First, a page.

Sunday Sermon for June 7, 2020, the Solemnity of the Most Holy Trinity, Year A

Readings: Ex 34:4b-6, 8-9; 2 Cor 13:11-13; Jn 3:16-18

We used to hear about a distinction made between the God of the Old Testament and the God of the New Testament.  The God of the Old Testament was said to be vindictive while the God of the New Testament was said to be merciful.  This is ridiculous on several levels, but suffice to say God cannot change, so He clearly did not decide to give up being vengeful and suddenly begin being merciful just because Jesus came into the world.

Indeed, when we look at the first reading today we notice the way God reveals Himself to Moses: “The LORD, the LORD, a merciful and gracious God, slow to anger and rich in kindness and fidelity.”  The people of Israel had been in Egypt for four hundred years and most of the people no longer remembered the God Who had chosen them from all the peoples of the earth. 

Being raised in the royal palace of Egypt, Moses may not have been very familiar with the Lord until God appeared to him in the burning bush.  Now, on Mount Sinai, the same mountain where Moses had encountered God in the burning bush, he speaks with God as he receives the Ten Commandments.  Moses had asked God the favor of allowing him to see the Lord.  God did not permit Moses to see His face, but revealed His holy Name and the essence of His being.

We know from the First Letter of St. John that God is love and that every attribute of God is simply a reflection of His love.  However, when we consider the greatest attribute of God, it is His mercy.  Certainly, God is just, but His mercy demonstrates His love more than any other attribute.  This is exactly the way God revealed Himself to Moses.  He did not tell Moses that He was a vindictive God looking for someone to destroy; but a God Who is merciful and gracious, slow to anger and rich in kindness and fidelity.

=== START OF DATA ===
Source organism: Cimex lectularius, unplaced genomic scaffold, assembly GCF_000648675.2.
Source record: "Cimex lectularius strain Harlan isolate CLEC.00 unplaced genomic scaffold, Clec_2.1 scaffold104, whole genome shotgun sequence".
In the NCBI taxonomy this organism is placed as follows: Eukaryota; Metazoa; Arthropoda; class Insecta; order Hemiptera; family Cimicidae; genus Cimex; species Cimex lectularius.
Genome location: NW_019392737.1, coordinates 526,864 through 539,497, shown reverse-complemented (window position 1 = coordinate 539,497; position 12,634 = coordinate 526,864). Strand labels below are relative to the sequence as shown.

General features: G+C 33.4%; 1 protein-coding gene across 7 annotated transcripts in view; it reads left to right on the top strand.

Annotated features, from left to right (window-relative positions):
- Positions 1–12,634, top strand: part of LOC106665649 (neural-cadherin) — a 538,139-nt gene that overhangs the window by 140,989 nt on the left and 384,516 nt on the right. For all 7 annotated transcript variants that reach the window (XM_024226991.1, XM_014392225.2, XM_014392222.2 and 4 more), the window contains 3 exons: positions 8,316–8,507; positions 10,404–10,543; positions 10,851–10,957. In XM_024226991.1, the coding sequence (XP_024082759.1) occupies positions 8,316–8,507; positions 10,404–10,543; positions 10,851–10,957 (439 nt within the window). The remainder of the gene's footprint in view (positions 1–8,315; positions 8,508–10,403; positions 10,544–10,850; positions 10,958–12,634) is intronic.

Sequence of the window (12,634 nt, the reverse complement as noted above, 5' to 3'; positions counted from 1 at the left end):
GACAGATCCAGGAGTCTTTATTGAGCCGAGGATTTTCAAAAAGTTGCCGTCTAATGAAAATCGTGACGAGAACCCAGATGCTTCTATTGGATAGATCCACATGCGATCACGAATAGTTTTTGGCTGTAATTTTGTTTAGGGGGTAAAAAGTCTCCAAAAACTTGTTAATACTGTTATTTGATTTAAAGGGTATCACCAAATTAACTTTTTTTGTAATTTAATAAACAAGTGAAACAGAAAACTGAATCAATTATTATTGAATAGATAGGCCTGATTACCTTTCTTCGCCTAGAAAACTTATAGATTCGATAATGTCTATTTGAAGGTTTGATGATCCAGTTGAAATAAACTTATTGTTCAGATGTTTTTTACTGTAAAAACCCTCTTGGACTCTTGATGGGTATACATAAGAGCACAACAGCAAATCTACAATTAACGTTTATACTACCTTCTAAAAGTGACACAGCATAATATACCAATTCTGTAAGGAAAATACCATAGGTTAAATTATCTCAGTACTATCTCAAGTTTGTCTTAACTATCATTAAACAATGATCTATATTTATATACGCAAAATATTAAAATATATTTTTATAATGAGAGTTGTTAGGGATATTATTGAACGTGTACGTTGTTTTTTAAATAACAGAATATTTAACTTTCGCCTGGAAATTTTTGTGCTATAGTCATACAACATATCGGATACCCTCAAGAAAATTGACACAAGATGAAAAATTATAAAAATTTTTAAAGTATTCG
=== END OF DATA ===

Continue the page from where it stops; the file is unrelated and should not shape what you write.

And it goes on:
This mercy is extended not only to the Chosen People, but to every person made in the image and likeness of God.  We see this, for instance, in the Book of Jonah, when God sent the Prophet so He could spare the city of Nineveh from the destruction they had brought upon themselves.  God was not looking for a way to destroy the Ninevites or unleash His anger, but to show His mercy.  The Old Testament describes many such examples of God’s mercy.

Perhaps Moses’ own invitation to God sums up the situation best: “This is indeed a stiff-necked people; yet pardon our wickedness and sins and receive us as your own.”  God revealed His mercy to the people in the desert and throughout their time in the Promised Land, even though the people were so often unfaithful to God and His covenant.  But in the fullness of time, God revealed the fullness of His love and mercy by sending His Son into the world, not to condemn the world, but to save the world. 

St. Paul tells us that Jesus is the fullness of the revelation of God. Because this is true, the fullness of the love and mercy of God is revealed in Christ.  If we accept the Lord Jesus and, therefore, the love and mercy of God, we choose salvation.  If we reject Him, we have chosen condemnation.  Choosing the Lord implies accepting His love, receiving His mercy, and living accordingly.

At the heart of what Jesus revealed, is that God, Who is love, is three Persons.  One of the many ways this has been expressed is that the Father is the Lover, the Son is the Beloved, and the Holy Spirit is Love. 

As we celebrated last week, God loves us so much that He remains with us.  Not only did He send His Son to be our Mediator, but He sent the Holy Spirit to be another Paraclete and to dwell within us.  We also know that where one Person of the Holy Trinity is present, all Three are present.  So, we are not only temples of the Holy Spirit because He dwells within us, but we are temples of the Holy Trinity because all three Persons of the Trinity dwell in us.

The love of God is not exclusive; rather, dwelling within us, He invites us into that love.  St. Paul expresses this beautifully in the second reading when he says: “The grace of our Lord Jesus Christ and the love of God and the fellowship of the Holy Spirit be with you all.”  This is happening within you right now!  God is not looking to punish you; He is waiting to show you His favor and to bring you into His love!

Fr. Altier’s column appears regularly in The Wanderer, a national Catholic weekly published in St. Paul, Minn. For information about subscribing to The Wanderer, please visit